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Your Health Throughout Menopause

Menopausal Symptoms
Other Postmenopausal Health Issues
Screenings, Tests, and Health Maintenance

The Importance of Talking to Your Doctor
Working With a Health Care Professional
Symptom Assessor
Menopause Health Checklist


What Other Postmenopausal Health Issues Should I Be Aware of Now?

It's especially important to work closely with your doctor or other health care professional to help maintain your health. Topics to discuss may include
Postmenopausal osteoporosis, or bone thinning, is an important issue. In the first few years after menopause, women experience a rapid acceleration in bone loss, so it's important to ask your doctor what you can do to help protect your bones. If bones are not protected, the progressive thinning and weakening that occurs may lead to osteoporosis, which may lead to subsequent fractures. This can be a serious health risk. Your doctor may suggest a bone mineral density (BMD) test to evaluate your bone health, and may prescribe treatments to help protect your bones.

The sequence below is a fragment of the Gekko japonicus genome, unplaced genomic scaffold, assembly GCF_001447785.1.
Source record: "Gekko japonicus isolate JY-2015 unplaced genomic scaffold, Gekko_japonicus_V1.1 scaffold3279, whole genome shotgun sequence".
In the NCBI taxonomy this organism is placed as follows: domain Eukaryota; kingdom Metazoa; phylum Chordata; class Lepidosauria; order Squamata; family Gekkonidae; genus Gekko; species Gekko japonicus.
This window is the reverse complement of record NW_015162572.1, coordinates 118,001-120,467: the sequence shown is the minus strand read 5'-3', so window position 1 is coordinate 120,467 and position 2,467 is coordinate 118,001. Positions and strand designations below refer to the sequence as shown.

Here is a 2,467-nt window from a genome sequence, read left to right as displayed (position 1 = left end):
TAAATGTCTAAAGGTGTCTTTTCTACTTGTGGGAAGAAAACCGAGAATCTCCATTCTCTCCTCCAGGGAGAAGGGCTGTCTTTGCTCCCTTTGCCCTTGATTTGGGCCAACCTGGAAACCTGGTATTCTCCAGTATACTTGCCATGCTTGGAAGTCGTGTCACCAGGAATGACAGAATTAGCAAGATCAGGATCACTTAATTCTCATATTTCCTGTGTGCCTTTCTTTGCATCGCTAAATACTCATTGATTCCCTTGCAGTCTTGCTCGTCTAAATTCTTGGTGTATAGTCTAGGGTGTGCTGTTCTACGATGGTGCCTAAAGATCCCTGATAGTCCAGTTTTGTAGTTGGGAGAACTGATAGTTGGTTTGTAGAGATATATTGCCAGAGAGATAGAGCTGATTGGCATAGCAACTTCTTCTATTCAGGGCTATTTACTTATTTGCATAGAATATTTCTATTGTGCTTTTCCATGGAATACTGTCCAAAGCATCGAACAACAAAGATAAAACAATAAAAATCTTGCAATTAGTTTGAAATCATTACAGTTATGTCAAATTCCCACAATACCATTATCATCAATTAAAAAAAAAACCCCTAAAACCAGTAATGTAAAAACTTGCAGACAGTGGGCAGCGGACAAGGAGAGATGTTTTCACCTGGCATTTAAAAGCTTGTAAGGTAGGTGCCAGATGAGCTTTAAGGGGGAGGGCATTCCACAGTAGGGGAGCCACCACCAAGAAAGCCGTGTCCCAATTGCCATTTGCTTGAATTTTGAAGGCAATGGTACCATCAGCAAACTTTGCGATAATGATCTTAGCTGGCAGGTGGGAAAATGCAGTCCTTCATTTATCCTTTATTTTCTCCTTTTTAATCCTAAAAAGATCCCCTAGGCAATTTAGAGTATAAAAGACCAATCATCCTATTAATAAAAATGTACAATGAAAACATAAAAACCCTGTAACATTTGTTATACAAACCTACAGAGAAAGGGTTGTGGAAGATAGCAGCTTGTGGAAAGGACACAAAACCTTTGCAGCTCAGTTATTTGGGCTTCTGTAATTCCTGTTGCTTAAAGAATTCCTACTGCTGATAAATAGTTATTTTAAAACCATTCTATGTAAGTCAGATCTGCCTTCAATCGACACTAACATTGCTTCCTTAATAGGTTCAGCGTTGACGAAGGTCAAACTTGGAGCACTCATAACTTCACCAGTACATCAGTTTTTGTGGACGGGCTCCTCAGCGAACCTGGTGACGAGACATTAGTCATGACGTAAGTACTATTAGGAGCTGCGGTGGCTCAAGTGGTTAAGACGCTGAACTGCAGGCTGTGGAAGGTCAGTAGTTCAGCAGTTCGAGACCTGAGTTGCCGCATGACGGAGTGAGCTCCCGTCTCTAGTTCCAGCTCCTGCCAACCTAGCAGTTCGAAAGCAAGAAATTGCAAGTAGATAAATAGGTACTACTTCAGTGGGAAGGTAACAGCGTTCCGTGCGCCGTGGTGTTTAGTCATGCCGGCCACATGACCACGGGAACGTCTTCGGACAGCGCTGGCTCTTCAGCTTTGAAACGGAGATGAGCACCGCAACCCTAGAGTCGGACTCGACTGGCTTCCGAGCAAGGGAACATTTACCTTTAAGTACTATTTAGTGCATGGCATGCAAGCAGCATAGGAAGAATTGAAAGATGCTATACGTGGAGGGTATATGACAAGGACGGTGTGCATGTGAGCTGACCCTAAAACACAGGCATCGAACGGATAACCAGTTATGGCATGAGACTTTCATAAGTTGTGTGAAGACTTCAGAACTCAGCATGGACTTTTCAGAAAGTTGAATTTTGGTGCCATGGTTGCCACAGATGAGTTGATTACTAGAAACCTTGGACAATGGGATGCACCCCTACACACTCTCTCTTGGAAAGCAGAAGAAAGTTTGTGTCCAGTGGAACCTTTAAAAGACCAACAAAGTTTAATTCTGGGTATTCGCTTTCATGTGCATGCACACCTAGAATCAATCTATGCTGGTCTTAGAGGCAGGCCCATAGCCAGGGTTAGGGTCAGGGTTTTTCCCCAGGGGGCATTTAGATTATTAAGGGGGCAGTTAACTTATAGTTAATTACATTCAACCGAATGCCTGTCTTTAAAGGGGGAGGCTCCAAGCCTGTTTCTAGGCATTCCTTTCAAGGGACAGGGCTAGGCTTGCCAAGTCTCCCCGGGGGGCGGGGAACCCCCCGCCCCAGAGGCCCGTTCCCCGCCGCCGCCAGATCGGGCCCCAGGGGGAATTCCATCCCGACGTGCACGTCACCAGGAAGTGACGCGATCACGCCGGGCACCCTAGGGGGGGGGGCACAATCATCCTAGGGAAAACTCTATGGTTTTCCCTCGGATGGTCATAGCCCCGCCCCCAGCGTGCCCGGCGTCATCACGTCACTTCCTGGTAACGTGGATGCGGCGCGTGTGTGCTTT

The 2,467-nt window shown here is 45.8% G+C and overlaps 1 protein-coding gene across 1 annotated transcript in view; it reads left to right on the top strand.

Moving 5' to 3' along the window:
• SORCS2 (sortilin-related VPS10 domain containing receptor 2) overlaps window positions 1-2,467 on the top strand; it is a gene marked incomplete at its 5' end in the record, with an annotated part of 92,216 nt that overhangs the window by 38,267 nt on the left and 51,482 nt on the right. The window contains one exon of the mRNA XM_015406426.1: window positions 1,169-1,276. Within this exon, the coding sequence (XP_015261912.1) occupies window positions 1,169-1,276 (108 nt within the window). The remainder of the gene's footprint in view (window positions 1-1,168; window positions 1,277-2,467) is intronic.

Cardiovascular disease kills one of every two women in the United States, and the risk increases substantially after menopause. By age 65, one in three women in the United States already has some form of cardiovascular disease, which causes heart attacks and strokes. Unfortunately, some of the most common risk factors are ones you can't even feel, such as high blood pressure or high cholesterol levels. That's why menopause is a crucial time to ask your doctor to carefully assess your personal risk factors for cardiovascular disease, so you can act early to help prevent it.
Certain cancers occur more frequently in postmenopausal women. As many as 50% of all cancer cases can be prevented by changing your health habits. And many cases can be successfully treated if they're detected early. It's important to have your risks for developing cancer assessed as early as possible so you can take necessary steps to help prevent it.
Bladder control problems, though not life-threatening, are problems that some women may face after menopause. The body's drop in estrogen can cause bladder muscles to weaken, allowing urine to escape. Other medical conditions can also cause this urinary leakage, or incontinence. Your doctor can identify the precise cause of lost bladder control and suggest ways to help restore it.

Talk to your doctor or other health care professional about what screenings, tests, or lifestyle changes are most appropriate for you during this stage of life.

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